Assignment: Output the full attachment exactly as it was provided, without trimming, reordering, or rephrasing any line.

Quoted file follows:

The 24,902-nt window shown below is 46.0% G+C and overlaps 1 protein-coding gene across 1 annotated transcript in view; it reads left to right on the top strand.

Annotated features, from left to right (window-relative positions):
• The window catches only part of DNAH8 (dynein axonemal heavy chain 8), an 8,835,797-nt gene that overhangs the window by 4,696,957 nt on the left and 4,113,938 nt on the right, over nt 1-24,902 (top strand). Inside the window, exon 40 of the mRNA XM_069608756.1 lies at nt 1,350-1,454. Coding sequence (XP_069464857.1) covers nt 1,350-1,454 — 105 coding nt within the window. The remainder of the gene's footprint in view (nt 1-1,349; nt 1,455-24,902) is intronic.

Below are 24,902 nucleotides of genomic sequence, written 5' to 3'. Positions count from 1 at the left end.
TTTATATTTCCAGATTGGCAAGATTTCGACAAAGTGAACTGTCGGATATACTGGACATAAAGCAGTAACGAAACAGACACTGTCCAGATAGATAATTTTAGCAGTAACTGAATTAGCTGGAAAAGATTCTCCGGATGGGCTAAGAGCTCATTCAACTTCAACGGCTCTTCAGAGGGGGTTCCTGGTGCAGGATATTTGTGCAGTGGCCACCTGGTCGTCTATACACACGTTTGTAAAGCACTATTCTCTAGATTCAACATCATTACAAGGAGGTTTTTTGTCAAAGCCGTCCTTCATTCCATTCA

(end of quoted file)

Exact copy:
The 24,902-nt window shown below is 46.0% G+C and overlaps 1 protein-coding gene across 1 annotated transcript in view; it reads left to right on the top strand.

Annotated features, from left to right (window-relative positions):
• The window catches only part of DNAH8 (dynein axonemal heavy chain 8), an 8,835,797-nt gene that overhangs the window by 4,696,957 nt on the left and 4,113,938 nt on the right, over nt 1-24,902 (top strand). Inside the window, exon 40 of the mRNA XM_069608756.1 lies at nt 1,350-1,454. Coding sequence (XP_069464857.1) covers nt 1,350-1,454 — 105 coding nt within the window. The remainder of the gene's footprint in view (nt 1-1,349; nt 1,455-24,902) is intronic.

Below are 24,902 nucleotides of genomic sequence, written 5' to 3'. Positions count from 1 at the left end.
TTTATATTTCCAGATTGGCAAGATTTCGACAAAGTGAACTGTCGGATATACTGGACATAAAGCAGTAACGAAACAGACACTGTCCAGATAGATAATTTTAGCAGTAACTGAATTAGCTGGAAAAGATTCTCCGGATGGGCTAAGAGCTCATTCAACTTCAACGGCTCTTCAGAGGGGGTTCCTGGTGCAGGATATTTGTGCAGTGGCCACCTGGTCGTCTATACACACGTTTGTAAAGCACTATTCTCTAGATTCAACATCATTACAAGGAGGTTTTTTGTCAAAGCCGTCCTTCATTCCATTCA